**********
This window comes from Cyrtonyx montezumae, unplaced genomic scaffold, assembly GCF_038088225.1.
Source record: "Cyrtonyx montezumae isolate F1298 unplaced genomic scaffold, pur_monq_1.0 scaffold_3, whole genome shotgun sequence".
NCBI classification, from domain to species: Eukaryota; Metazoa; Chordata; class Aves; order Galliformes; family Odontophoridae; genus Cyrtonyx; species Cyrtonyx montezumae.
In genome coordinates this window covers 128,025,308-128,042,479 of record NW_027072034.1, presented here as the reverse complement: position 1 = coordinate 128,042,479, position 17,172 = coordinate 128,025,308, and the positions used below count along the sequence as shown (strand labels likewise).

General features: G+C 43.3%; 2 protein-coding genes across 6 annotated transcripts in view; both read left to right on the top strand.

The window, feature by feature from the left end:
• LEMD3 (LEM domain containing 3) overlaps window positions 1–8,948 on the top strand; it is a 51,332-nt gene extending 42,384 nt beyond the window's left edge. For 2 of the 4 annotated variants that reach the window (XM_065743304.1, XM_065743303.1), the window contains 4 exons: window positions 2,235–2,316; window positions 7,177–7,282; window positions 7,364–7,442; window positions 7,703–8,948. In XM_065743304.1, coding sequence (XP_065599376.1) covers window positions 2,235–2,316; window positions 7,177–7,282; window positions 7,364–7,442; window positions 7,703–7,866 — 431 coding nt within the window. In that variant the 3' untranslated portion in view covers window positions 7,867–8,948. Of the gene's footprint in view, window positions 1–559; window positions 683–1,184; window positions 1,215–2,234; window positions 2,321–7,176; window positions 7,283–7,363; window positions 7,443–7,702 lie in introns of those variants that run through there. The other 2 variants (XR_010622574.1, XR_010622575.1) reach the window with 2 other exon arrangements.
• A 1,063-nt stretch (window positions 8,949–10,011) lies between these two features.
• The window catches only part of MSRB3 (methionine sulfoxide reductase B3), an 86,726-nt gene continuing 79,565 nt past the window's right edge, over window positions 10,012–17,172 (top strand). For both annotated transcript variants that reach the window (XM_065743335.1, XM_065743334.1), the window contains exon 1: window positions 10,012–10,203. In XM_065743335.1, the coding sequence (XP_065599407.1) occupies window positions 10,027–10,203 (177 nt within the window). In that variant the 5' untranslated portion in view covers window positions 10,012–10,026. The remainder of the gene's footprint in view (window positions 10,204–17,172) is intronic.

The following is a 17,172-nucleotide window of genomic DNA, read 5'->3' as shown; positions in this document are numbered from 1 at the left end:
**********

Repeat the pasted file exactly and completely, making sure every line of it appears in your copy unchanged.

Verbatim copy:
This window comes from Cyrtonyx montezumae, unplaced genomic scaffold, assembly GCF_038088225.1.
Source record: "Cyrtonyx montezumae isolate F1298 unplaced genomic scaffold, pur_monq_1.0 scaffold_3, whole genome shotgun sequence".
NCBI classification, from domain to species: Eukaryota; Metazoa; Chordata; class Aves; order Galliformes; family Odontophoridae; genus Cyrtonyx; species Cyrtonyx montezumae.
In genome coordinates this window covers 128,025,308-128,042,479 of record NW_027072034.1, presented here as the reverse complement: position 1 = coordinate 128,042,479, position 17,172 = coordinate 128,025,308, and the positions used below count along the sequence as shown (strand labels likewise).

General features: G+C 43.3%; 2 protein-coding genes across 6 annotated transcripts in view; both read left to right on the top strand.

The window, feature by feature from the left end:
• LEMD3 (LEM domain containing 3) overlaps window positions 1–8,948 on the top strand; it is a 51,332-nt gene extending 42,384 nt beyond the window's left edge. For 2 of the 4 annotated variants that reach the window (XM_065743304.1, XM_065743303.1), the window contains 4 exons: window positions 2,235–2,316; window positions 7,177–7,282; window positions 7,364–7,442; window positions 7,703–8,948. In XM_065743304.1, coding sequence (XP_065599376.1) covers window positions 2,235–2,316; window positions 7,177–7,282; window positions 7,364–7,442; window positions 7,703–7,866 — 431 coding nt within the window. In that variant the 3' untranslated portion in view covers window positions 7,867–8,948. Of the gene's footprint in view, window positions 1–559; window positions 683–1,184; window positions 1,215–2,234; window positions 2,321–7,176; window positions 7,283–7,363; window positions 7,443–7,702 lie in introns of those variants that run through there. The other 2 variants (XR_010622574.1, XR_010622575.1) reach the window with 2 other exon arrangements.
• A 1,063-nt stretch (window positions 8,949–10,011) lies between these two features.
• The window catches only part of MSRB3 (methionine sulfoxide reductase B3), an 86,726-nt gene continuing 79,565 nt past the window's right edge, over window positions 10,012–17,172 (top strand). For both annotated transcript variants that reach the window (XM_065743335.1, XM_065743334.1), the window contains exon 1: window positions 10,012–10,203. In XM_065743335.1, the coding sequence (XP_065599407.1) occupies window positions 10,027–10,203 (177 nt within the window). In that variant the 5' untranslated portion in view covers window positions 10,012–10,026. The remainder of the gene's footprint in view (window positions 10,204–17,172) is intronic.

The following is a 17,172-nucleotide window of genomic DNA, read 5'->3' as shown; positions in this document are numbered from 1 at the left end: